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By Suze Orman
My father and I share the same name. [He
has tried] to obtain credit cards with my information in the past. Recently, I have been
informed by two different mortgage companies that he is trying to take mortgages out
on my property, using his identity. I have
credit-monitoring services I pay monthly for,
but how can I protect my home from him
mortgaging it without my knowledge?
Long Island, New York
THAT IS A horrible situation, not just financially
but emotionally. Stay strong. At this point you need
to put a full-blown credit-report security freeze on
your records at all three credit bureaus. This is more
than just monitoring, which alerts you if something
fishy turns up.
A security freeze prevents any company from
checking your credit report in the first place. And if
credit card issuers and mortgage lenders can’t access
your credit report, they aren’t going to extend a loan
or card deal to anyone—you or your father.
This is going to be a bit of an inconvenience for
you, as you will need to go through the process of
lifting the freeze any time you apply for a loan or
credit (or even just opening a new cellphone
account) so your credit can be checked. And then
you need to put the freeze back on when you are
done. Another hassle is that you need to contact
each of the three credit bureaus separately to put a
security freeze into action. You can learn more at:
• Equifax.com: Search “security freeze”
• Experian: experian.com/freeze/center.html
• TransUnion: transunion.com/securityfreeze
We are a middle-class retired couple with
a small paid-off house (about $280,000
in value), and we have IRAs in total of
$170,000. We came to the U.S. in our 40s
with no money and have lived here 35
years. We have a will, and whatever will be
left will go to our married son with two kids
(we have only one child). We’d like to have
your advice if we need a revocable trust.
I CAN HEAR your pride at what you have accomplished. Well done. A will is a great move, but I
think a living revocable trust also makes sense, for
two specific reasons. A will only kicks into action
when you die. A trust that includes an incapacity
clause can help your family manage your affairs if
you ever become incapable. Not a fun topic to
contemplate, but vitally important.
The other advantage is that with a trust your
estate will be disbursed seamlessly when you die,
according to what you have laid out in the trust.
When you die with only a will, your heirs will likely
need to get the will approved in a probate court
before any assets can be disbursed. That can take
time, and money.
How do you know when to have a trust
done? I will be retiring soon with a paid-off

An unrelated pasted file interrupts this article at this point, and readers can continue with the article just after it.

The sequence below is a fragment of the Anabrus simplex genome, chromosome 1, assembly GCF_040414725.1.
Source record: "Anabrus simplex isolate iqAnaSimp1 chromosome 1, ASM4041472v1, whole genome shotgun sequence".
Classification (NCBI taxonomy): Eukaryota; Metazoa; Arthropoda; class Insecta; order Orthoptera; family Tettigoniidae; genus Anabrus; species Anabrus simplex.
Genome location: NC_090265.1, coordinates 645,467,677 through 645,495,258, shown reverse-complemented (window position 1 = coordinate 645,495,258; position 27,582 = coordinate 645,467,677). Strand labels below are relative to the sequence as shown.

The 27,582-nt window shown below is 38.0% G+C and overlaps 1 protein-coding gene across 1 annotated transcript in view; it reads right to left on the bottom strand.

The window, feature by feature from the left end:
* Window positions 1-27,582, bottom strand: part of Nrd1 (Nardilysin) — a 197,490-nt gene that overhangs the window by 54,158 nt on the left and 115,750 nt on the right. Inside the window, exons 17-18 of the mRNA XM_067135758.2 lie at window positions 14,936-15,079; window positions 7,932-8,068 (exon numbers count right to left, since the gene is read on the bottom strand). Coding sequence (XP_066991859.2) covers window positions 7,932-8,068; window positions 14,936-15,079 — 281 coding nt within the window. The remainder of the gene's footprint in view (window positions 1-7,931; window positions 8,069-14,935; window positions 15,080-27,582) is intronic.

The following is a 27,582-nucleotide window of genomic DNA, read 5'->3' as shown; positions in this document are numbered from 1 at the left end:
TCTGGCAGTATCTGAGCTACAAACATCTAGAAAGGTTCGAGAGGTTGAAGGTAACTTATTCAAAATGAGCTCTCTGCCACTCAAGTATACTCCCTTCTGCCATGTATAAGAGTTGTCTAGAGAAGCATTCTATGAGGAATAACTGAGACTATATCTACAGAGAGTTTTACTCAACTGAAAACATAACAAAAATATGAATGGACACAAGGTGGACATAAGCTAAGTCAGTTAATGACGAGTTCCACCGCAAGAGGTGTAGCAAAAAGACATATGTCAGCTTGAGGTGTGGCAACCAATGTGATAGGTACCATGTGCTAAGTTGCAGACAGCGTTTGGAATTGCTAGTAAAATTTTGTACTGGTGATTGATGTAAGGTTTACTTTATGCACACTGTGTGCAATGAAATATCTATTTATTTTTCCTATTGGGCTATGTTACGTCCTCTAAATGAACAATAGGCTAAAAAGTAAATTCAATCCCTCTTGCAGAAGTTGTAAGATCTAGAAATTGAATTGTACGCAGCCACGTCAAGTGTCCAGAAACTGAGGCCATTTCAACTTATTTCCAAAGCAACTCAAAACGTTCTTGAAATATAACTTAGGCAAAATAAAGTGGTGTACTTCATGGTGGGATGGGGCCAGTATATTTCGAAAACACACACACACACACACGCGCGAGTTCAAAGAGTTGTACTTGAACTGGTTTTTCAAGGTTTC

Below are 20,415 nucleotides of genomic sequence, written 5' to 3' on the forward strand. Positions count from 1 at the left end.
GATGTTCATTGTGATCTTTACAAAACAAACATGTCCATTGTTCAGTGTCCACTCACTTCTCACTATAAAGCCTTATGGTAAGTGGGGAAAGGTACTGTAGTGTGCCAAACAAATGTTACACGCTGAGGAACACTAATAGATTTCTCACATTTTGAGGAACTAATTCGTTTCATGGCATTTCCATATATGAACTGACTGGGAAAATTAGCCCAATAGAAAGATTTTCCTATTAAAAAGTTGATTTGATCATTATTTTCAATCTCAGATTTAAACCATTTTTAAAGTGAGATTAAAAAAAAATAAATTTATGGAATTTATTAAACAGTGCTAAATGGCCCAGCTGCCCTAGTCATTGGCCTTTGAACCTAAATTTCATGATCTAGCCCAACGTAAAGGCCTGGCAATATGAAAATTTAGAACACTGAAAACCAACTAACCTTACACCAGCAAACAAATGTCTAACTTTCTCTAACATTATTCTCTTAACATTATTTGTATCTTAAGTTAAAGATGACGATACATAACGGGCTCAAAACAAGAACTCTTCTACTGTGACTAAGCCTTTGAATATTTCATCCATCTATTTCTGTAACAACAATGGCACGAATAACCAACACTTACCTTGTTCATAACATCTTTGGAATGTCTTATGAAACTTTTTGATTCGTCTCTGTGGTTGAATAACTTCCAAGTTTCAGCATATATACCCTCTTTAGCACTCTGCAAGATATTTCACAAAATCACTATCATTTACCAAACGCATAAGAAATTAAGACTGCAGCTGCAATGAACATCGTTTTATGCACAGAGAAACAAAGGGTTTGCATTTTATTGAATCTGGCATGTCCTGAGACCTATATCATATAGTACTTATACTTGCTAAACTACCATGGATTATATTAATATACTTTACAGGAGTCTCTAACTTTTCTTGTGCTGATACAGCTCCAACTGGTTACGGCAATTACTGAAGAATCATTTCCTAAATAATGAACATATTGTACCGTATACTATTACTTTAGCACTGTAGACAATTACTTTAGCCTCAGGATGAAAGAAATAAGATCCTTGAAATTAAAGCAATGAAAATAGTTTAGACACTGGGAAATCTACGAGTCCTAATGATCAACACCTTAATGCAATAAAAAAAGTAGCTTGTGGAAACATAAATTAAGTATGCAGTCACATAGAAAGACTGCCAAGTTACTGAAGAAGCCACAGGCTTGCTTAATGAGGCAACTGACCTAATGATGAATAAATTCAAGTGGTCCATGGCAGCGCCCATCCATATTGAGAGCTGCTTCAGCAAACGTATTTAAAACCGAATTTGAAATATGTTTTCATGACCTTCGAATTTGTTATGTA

home, land in two states, pension, insurance
policy, Roth IRA, savings, not to mention collectibles. I also have one child to leave this
to. I ask this question because I was told by
my adviser that I don’t have enough for a
trust and the taxes are high in Florida.
West Palm Beach, Florida
THERE ARE MANY different types of trusts; some
of them are indeed designed for families with sizable assets. But as I explained in the previous answer,
a living revocable trust is an important document all
families should have. And there are no extra taxes
for having a revocable trust.
After taking the minimum distribution re-
quired [from my retirement account], could
I reinvest this amount and not pay tax? It
looks like a rollover to me.
McCormick, South Carolina
NO DICE. WHEN you made the decision to contribute to a traditional 401(k) or a traditional IRA,
they were tax-deferred retirement accounts, not tax-free. At some point the government is intent on collecting tax on all tax-deferred accounts.
Before you get frustrated, let’s review the deal
you made with the government. For years you may
have gotten an upfront deduction on the amount of
your annual contributions, and you enjoyed years
of tax-free compounding of your account. But the
government is only so patient; at some point it
intends to collect tax on the account. Typically that
happens when retirees make withdrawals from the
accounts to meet their living expenses. But in cases
like yours, where you don’t need to make withdrawals, the government insists that after you turn
70½ you must take annual withdrawals—that’s why
it’s called a required minimum distribution (RMD).
The government collects income tax on 100 percent of your RMD.
The only way to avoid RMDs in retirement is to
save in Roth IRA and Roth 401(k) accounts. You
forgo upfront tax breaks—your contribution comes
from after-tax money—but your withdrawals will
be 100 percent tax-free. If you don’t need the money
you can just leave it in a Roth IRA for your heirs.
With a Roth 401(k) you will need to do a tax-free
rollover into a Roth IRA, and then that money too
will be protected from the RMD rule. C